CAUTION: Use isolation transformers on the
generator and o-scope to avoid shock hazards and short
circuits that can damage your expensive equipment. If
your o-scope will do ratios, the gain calculation is
simplified. Otherwise, you can calculate the gain by
dividing the Vout on channel 2 by the
Vin on channel 1 for several
frequencies and use the results in a
spreadsheet to draw the Bode Plot.
You can measure the phase shift
by connecting Vin to the vertical
channel (one of the normal inputs)
and Vout to the horizontal channel (sometimes called X or
sweep), and then determine the phase difference from the
resulting Lissajous figures. By substituting potentiometers
for resistors, you can vary the frequency response of these
filters. Any readers out there who are interested, send me
your results and I will try to publish as many as possible.
If there are simple filter circuits, then there are
complex filter circuits. If one filter is good, then adding a
second filter should be twice as good, right? In reality, two
cascaded RC LPFs make the system better than twice as
good. Figure 7 shows the cascaded low pass filter and
Figure 8 shows frequency response curves for the simple
(in blue) and two cascaded (in purple) RC filters which
demonstrate the cascaded filter's cutoff frequency is lower,
and the slope of the "roll off" portion of the curve is
steeper (sharper filter). By adding additional cascaded RC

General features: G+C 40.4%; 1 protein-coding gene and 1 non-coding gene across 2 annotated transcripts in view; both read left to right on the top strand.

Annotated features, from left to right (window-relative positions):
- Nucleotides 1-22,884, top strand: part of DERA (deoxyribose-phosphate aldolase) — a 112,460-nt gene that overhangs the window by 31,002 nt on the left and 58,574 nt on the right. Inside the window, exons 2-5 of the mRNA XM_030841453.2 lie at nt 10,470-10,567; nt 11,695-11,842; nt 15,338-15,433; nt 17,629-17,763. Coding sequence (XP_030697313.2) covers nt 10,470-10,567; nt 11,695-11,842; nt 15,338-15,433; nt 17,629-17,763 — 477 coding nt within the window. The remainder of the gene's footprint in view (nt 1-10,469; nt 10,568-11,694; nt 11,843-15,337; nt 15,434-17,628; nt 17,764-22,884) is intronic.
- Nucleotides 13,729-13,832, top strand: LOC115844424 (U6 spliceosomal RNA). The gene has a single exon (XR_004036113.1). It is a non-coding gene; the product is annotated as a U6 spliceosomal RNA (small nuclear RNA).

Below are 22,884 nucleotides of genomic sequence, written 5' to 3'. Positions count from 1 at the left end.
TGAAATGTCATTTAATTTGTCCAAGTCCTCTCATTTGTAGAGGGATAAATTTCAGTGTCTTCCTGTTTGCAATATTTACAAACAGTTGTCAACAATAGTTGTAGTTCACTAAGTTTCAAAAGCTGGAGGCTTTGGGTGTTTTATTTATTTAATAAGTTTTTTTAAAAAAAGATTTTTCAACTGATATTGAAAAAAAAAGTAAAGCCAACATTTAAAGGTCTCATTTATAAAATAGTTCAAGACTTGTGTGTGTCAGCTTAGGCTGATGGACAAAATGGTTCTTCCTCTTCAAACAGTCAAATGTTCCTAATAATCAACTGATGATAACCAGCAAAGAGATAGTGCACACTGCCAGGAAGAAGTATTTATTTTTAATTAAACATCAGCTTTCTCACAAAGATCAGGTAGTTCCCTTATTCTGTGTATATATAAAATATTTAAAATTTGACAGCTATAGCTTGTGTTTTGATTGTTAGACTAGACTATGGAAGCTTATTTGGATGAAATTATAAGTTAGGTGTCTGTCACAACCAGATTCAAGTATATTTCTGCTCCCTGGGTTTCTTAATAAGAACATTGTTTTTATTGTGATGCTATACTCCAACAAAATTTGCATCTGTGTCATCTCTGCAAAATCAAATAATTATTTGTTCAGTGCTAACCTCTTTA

LPF filter stages, the roll off slope can be made even
steeper, which brings us closer to an ideal filter in which
the roll off portion would be straight up and down.
In reality, adding filter stages can produce
predictability problems since each cascaded stage affects
the other stages (this is beyond the scope of Q&A to
cover, but there are many engineering texts dealing with
this aspect of filter design). The cutoff frequency for the
two-stage cascaded RC LPF is fC = 1/(2Π
If cascading two RC LPF gave us a sharper frequency
response, what about cascading an HPF with an LPF?
Figures 9 and 10 show this arrangement and the
associated frequency response curve. You can easily see
that this filter has both high and low cutoff frequencies,
but it allows frequencies between these two to pass. Thus,
it is called a bandpass filter. The two cutoff frequencies
are: fH = 1/(2ΠR1C1) and fL = 1/(2ΠR2C2). The center
frequency is fCENTER = SQRT(fHXfL). The phase response
can be calculated from ϴ = arc tan((f/( fH - fL))(f/fCENTER -
For the BPF, we define the bandwidth as BW = fH - fL
and the quality factor Q = fCENTER /BW, or Q is the circuit
reactance divided by the circuit resistance. The bandwidth
is inversely proportional to Q; as Q increases, the
bandwidth decreases. So, by decreasing the circuit
resistance, you can decrease the bandwidth. BPFs are
used to eliminate unwanted signals, while allowing wanted
signals such as audio or television signals.
Band Rejection Filters (BRF) are also known as notch
filters or band stop filters, and are used to eliminate
unwanted signals such as a nearby FM radio station that
12 February 2016
■ FIGURE 10.
■ FIGURE 7.
■ FIGURE 8.
■ FIGURE 9.